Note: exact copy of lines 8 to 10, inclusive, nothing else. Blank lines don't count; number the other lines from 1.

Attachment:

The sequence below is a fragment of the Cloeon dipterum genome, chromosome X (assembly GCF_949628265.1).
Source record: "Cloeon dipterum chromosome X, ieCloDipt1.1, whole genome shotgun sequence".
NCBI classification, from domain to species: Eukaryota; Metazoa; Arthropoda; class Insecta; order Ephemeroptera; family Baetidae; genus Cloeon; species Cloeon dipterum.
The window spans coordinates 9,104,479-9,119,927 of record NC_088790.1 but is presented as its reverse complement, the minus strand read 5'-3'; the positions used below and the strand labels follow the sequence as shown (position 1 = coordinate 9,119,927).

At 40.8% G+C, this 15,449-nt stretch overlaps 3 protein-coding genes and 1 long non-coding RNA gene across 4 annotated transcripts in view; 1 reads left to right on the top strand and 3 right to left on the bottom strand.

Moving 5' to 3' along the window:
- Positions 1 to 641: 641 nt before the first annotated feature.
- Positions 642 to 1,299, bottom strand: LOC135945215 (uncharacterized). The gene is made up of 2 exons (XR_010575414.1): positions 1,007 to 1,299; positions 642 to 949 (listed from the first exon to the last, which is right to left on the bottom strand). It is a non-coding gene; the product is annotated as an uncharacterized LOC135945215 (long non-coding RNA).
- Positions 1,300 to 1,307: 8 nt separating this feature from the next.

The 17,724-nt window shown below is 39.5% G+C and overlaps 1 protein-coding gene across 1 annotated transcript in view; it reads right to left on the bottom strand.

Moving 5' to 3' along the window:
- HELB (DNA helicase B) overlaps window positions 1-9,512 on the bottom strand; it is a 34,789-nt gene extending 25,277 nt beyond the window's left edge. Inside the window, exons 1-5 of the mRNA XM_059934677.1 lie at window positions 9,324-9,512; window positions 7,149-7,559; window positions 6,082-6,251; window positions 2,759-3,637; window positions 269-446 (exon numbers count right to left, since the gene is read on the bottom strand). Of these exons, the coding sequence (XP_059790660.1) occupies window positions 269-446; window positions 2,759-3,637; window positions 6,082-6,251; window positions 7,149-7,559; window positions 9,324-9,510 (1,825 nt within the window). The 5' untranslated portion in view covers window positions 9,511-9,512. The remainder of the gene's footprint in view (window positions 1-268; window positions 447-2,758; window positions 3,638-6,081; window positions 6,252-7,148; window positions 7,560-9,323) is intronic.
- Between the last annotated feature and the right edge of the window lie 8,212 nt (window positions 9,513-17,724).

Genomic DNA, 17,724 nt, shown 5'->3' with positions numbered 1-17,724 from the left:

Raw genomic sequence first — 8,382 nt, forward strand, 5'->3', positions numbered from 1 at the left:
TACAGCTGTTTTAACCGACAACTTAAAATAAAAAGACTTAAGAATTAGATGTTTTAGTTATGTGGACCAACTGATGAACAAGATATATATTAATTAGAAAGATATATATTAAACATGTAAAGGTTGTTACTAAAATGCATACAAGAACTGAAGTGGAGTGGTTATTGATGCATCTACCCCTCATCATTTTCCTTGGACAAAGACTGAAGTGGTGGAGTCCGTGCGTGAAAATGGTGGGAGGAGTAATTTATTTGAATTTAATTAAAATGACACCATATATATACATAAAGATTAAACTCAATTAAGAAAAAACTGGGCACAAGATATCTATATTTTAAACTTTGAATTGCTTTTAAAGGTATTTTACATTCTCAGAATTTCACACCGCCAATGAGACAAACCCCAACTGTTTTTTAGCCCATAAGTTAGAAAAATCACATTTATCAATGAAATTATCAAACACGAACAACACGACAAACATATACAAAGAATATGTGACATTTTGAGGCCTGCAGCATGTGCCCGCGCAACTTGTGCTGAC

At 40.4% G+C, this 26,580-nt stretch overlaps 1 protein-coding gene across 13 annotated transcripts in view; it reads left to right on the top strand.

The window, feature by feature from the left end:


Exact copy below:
- Positions 642 to 1,299, bottom strand: LOC135945215 (uncharacterized). The gene is made up of 2 exons (XR_010575414.1): positions 1,007 to 1,299; positions 642 to 949 (listed from the first exon to the last, which is right to left on the bottom strand). It is a non-coding gene; the product is annotated as an uncharacterized LOC135945215 (long non-coding RNA).
- Positions 1,300 to 1,307: 8 nt separating this feature from the next.

The 17,724-nt window shown below is 39.5% G+C and overlaps 1 protein-coding gene across 1 annotated transcript in view; it reads right to left on the bottom strand.